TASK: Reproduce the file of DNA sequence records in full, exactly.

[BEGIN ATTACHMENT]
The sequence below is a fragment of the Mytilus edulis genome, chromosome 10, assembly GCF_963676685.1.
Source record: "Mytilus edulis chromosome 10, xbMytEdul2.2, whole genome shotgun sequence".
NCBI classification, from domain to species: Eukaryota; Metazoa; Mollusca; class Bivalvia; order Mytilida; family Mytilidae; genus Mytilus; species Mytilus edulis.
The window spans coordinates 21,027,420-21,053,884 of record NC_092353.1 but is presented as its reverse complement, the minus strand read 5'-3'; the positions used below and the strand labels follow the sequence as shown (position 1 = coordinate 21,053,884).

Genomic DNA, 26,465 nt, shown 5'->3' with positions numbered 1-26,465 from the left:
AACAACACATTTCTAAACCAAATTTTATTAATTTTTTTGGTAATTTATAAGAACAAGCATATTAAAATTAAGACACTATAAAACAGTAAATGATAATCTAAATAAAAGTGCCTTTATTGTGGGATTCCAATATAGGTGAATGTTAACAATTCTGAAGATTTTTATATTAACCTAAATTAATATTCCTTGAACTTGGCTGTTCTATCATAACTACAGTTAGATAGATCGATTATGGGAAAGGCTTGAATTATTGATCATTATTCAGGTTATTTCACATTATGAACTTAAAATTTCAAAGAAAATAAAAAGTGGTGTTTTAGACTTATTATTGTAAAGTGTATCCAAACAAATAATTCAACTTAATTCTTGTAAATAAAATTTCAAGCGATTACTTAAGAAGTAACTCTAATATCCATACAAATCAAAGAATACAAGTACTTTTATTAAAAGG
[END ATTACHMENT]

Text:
The sequence below is a fragment of the Mytilus edulis genome, chromosome 10, assembly GCF_963676685.1.
Source record: "Mytilus edulis chromosome 10, xbMytEdul2.2, whole genome shotgun sequence".
NCBI classification, from domain to species: Eukaryota; Metazoa; Mollusca; class Bivalvia; order Mytilida; family Mytilidae; genus Mytilus; species Mytilus edulis.
The window spans coordinates 21,027,420-21,053,884 of record NC_092353.1 but is presented as its reverse complement, the minus strand read 5'-3'; the positions used below and the strand labels follow the sequence as shown (position 1 = coordinate 21,053,884).

Genomic DNA, 26,465 nt, shown 5'->3' with positions numbered 1-26,465 from the left:
AACAACACATTTCTAAACCAAATTTTATTAATTTTTTTGGTAATTTATAAGAACAAGCATATTAAAATTAAGACACTATAAAACAGTAAATGATAATCTAAATAAAAGTGCCTTTATTGTGGGATTCCAATATAGGTGAATGTTAACAATTCTGAAGATTTTTATATTAACCTAAATTAATATTCCTTGAACTTGGCTGTTCTATCATAACTACAGTTAGATAGATCGATTATGGGAAAGGCTTGAATTATTGATCATTATTCAGGTTATTTCACATTATGAACTTAAAATTTCAAAGAAAATAAAAAGTGGTGTTTTAGACTTATTATTGTAAAGTGTATCCAAACAAATAATTCAACTTAATTCTTGTAAATAAAATTTCAAGCGATTACTTAAGAAGTAACTCTAATATCCATACAAATCAAAGAATACAAGTACTTTTATTAAAAGG